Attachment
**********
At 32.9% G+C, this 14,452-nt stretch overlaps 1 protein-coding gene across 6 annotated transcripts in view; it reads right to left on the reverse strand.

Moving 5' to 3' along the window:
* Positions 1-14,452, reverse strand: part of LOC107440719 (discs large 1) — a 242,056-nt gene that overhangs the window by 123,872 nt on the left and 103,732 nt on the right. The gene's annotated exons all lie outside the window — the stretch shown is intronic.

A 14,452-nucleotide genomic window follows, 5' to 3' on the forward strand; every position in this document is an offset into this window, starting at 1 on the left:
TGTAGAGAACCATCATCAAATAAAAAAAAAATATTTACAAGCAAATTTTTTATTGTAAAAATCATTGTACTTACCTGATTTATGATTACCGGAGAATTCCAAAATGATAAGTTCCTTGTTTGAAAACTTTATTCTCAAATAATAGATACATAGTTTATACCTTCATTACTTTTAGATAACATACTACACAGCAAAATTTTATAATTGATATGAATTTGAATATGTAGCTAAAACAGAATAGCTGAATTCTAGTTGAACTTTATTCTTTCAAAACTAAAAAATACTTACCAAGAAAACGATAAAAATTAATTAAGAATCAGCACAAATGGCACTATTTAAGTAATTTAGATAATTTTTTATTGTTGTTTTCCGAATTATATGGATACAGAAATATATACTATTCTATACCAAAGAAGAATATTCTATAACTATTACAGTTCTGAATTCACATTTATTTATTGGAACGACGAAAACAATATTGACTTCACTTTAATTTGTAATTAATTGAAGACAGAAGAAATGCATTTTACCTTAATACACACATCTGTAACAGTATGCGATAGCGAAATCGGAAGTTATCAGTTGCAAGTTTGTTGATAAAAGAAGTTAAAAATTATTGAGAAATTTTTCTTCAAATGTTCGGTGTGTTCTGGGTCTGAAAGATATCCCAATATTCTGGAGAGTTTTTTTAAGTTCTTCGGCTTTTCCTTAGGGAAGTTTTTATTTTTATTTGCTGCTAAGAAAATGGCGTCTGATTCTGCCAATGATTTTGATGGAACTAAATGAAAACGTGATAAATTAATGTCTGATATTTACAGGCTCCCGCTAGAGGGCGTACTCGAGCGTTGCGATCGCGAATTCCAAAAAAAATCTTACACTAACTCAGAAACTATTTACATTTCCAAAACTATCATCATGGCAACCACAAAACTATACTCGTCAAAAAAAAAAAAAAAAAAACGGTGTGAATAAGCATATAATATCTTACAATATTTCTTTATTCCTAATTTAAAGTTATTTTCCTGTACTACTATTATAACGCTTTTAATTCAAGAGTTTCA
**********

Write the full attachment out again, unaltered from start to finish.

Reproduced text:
At 32.9% G+C, this 14,452-nt stretch overlaps 1 protein-coding gene across 6 annotated transcripts in view; it reads right to left on the reverse strand.

Moving 5' to 3' along the window:
* Positions 1-14,452, reverse strand: part of LOC107440719 (discs large 1) — a 242,056-nt gene that overhangs the window by 123,872 nt on the left and 103,732 nt on the right. The gene's annotated exons all lie outside the window — the stretch shown is intronic.

A 14,452-nucleotide genomic window follows, 5' to 3' on the forward strand; every position in this document is an offset into this window, starting at 1 on the left:
TGTAGAGAACCATCATCAAATAAAAAAAAAATATTTACAAGCAAATTTTTTATTGTAAAAATCATTGTACTTACCTGATTTATGATTACCGGAGAATTCCAAAATGATAAGTTCCTTGTTTGAAAACTTTATTCTCAAATAATAGATACATAGTTTATACCTTCATTACTTTTAGATAACATACTACACAGCAAAATTTTATAATTGATATGAATTTGAATATGTAGCTAAAACAGAATAGCTGAATTCTAGTTGAACTTTATTCTTTCAAAACTAAAAAATACTTACCAAGAAAACGATAAAAATTAATTAAGAATCAGCACAAATGGCACTATTTAAGTAATTTAGATAATTTTTTATTGTTGTTTTCCGAATTATATGGATACAGAAATATATACTATTCTATACCAAAGAAGAATATTCTATAACTATTACAGTTCTGAATTCACATTTATTTATTGGAACGACGAAAACAATATTGACTTCACTTTAATTTGTAATTAATTGAAGACAGAAGAAATGCATTTTACCTTAATACACACATCTGTAACAGTATGCGATAGCGAAATCGGAAGTTATCAGTTGCAAGTTTGTTGATAAAAGAAGTTAAAAATTATTGAGAAATTTTTCTTCAAATGTTCGGTGTGTTCTGGGTCTGAAAGATATCCCAATATTCTGGAGAGTTTTTTTAAGTTCTTCGGCTTTTCCTTAGGGAAGTTTTTATTTTTATTTGCTGCTAAGAAAATGGCGTCTGATTCTGCCAATGATTTTGATGGAACTAAATGAAAACGTGATAAATTAATGTCTGATATTTACAGGCTCCCGCTAGAGGGCGTACTCGAGCGTTGCGATCGCGAATTCCAAAAAAAATCTTACACTAACTCAGAAACTATTTACATTTCCAAAACTATCATCATGGCAACCACAAAACTATACTCGTCAAAAAAAAAAAAAAAAAAACGGTGTGAATAAGCATATAATATCTTACAATATTTCTTTATTCCTAATTTAAAGTTATTTTCCTGTACTACTATTATAACGCTTTTAATTCAAGAGTTTCA